Anyone??? Let's hear it! I'm anxious to give it a shot; probably won't have time for at least another week.
Still in the primary. Only thing I noticed was a very tame ferment, but this was the first time with this recipe.
 

EvilBrewer

Well-Known Member
Joined
Nov 19, 2008
Messages
193
Reaction score
9
Location
Maryland
What advice? RO + CaCl? I've scored in the 40s on a couple of beers made that way. The general advice to measure and control mash pH rather than trying to predict? Same, only more than a couple.

The ph meter is the single best hot side investment I have made (and useful on the cold side as well).
The advice I'm referring to is in the first post in this thread...specifically, the part about CaCl2 + RO, and using Sauermalz for the acid.

And also, about generally brewing without Sulfates...except in very small amounts via Gypsum.

That's great to hear about your success! What pH meter do you use? I bought a Hanna Checker at my LHBS...but I'm kind of questioning its accuracy...

http://www.amazon.com/dp/B000WTELF4/?tag=skimlinks_replacement-20
 
Last edited by a moderator:

ghpeel

Well-Known Member
Joined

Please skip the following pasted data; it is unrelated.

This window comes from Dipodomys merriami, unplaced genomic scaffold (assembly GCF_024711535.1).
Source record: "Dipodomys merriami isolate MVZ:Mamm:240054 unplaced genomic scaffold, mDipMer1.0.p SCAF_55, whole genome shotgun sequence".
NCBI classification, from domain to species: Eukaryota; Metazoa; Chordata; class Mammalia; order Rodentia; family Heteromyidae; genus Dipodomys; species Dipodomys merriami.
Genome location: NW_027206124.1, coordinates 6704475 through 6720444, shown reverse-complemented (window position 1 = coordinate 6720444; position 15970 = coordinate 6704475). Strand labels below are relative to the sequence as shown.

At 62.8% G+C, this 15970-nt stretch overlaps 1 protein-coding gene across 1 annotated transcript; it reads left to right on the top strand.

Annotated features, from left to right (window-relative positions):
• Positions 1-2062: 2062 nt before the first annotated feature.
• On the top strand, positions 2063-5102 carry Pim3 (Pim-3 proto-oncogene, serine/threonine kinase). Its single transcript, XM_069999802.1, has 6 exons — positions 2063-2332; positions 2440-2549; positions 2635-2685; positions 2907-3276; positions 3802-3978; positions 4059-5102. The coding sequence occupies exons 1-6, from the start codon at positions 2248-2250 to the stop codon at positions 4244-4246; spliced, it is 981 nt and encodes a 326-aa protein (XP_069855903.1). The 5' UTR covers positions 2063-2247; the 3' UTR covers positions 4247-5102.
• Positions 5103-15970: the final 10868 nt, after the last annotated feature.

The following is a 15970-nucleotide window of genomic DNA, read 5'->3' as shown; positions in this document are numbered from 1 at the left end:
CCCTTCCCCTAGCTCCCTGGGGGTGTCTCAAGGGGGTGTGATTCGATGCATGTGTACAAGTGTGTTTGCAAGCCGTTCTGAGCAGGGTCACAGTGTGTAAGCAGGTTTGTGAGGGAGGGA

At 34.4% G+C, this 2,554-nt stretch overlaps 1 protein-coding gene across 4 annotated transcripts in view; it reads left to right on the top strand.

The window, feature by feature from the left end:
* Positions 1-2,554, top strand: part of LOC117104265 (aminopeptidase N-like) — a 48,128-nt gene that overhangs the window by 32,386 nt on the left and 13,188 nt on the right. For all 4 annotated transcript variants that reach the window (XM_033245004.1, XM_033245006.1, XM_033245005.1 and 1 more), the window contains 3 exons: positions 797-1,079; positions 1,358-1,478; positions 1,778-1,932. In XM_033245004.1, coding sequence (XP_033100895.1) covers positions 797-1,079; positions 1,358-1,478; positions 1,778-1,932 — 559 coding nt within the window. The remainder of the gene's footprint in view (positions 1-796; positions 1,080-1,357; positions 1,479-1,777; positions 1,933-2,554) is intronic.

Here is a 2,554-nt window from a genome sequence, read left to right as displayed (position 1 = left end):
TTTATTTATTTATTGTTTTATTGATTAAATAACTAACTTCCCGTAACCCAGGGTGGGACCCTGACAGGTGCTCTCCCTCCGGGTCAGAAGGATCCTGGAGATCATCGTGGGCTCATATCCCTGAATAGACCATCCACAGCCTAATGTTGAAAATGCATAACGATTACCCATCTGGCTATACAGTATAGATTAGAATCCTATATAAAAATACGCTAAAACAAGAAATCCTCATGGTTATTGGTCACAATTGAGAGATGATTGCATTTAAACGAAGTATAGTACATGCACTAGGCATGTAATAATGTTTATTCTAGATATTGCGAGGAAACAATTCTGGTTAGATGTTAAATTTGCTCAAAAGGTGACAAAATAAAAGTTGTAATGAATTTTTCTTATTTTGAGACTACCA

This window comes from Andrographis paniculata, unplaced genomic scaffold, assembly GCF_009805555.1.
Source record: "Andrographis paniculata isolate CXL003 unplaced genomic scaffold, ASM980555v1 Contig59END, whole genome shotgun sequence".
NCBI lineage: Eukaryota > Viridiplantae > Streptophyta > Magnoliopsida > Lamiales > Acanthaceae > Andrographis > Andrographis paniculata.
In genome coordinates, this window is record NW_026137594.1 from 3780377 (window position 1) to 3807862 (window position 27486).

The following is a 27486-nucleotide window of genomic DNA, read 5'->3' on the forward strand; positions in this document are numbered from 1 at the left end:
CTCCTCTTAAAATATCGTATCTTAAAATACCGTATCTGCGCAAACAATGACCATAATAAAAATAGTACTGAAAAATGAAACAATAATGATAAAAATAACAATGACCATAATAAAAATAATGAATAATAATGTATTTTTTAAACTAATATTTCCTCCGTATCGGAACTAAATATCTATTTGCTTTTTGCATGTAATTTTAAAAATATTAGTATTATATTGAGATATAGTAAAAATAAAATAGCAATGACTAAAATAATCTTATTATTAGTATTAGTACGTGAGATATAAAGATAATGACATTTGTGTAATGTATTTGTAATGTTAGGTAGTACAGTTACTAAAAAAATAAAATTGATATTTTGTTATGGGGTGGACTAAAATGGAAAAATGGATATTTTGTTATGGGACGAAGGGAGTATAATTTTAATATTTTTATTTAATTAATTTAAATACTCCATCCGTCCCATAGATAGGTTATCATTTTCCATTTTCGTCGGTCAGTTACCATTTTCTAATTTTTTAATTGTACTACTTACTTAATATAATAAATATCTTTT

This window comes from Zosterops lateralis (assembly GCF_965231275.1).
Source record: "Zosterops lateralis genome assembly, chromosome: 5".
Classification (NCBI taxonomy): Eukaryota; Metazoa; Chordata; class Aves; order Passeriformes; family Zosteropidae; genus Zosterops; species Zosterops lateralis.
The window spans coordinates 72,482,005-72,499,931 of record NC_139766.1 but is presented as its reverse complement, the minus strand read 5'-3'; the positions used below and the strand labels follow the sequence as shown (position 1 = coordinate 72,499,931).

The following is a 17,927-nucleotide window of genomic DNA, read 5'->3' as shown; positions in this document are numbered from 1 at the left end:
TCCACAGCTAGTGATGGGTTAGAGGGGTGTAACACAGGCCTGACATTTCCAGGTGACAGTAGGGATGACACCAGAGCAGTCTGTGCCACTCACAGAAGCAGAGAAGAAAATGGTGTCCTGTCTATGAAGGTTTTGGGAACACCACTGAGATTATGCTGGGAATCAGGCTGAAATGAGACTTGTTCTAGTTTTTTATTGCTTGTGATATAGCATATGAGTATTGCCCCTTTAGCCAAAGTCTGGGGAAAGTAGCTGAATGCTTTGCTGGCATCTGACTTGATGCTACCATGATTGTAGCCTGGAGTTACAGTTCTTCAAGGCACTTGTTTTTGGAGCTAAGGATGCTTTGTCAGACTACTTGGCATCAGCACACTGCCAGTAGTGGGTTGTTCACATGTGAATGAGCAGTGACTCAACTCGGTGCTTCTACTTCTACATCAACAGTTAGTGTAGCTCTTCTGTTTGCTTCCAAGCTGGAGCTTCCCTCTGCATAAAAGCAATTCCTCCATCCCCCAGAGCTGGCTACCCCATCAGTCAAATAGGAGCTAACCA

Jan 17, 2009
Messages
1,214
Reaction score
29
Location
Gainesville, FL
Can anyone elaborate on the use of 5.2 Stabilizer in the mash? How does that affect the need to adjust mash PH with acids? Thanks, great info!
 

wildwest450

Banned
Joined
Dec 27, 2007
Messages
8,978
Reaction score
185
Can anyone elaborate on the use of 5.2 Stabilizer in the mash? How does that affect the need to adjust mash PH with acids? Thanks, great info!
From what i've heard, it's pretty much a fraud. I haven't used since I bought a ph meter.
 

funkswing

Well-Known Member
Joined
Nov 9, 2009
Messages
479
Reaction score
15
Location
Athens
5.2 is just a buffer. It provides sufficient ions to the solution to maintain the pH at 5.2. But I just cannot see how it doesn't effect the taste to some degree.

I have never used it, but it is just buffer. I'm sure there are many cases where it doesn't properly maintain the advertised pH because of all the water chemistry variables in brewing (water hardness, Ca conc., diff. malts, etc.)
 

buckeyebrewer

Well-Known Member
Joined
Apr 4, 2007
Messages
468
Reaction score
3
Location
OH-IO
I've been using the 5.2 buffer in most of my beers. I have a whole house filter on my brew rig. I fill the Blinchmann with appropriate volume, add 1-2 T of the buffer and start brewing. Just before mashing I test mash water with pH strips and it is always 5.1-5.3 .....the manufacturer claims it adds no taste. I haven't noticed a consistent weird or off flavor.
 

ghpeel

Well-Known Member
Joined
Jan 17, 2009
Messages
1,214
Reaction score
29
Location
Gainesville, FL
Can someone chime in on using something besides sauermalz to add acid to the mash? What type of additive could I use? Lactic acid? Citric acid?
 

ajdelange

Well-Known Member
Lifetime Supporter
Joined
Aug 5, 2010
Messages
11,959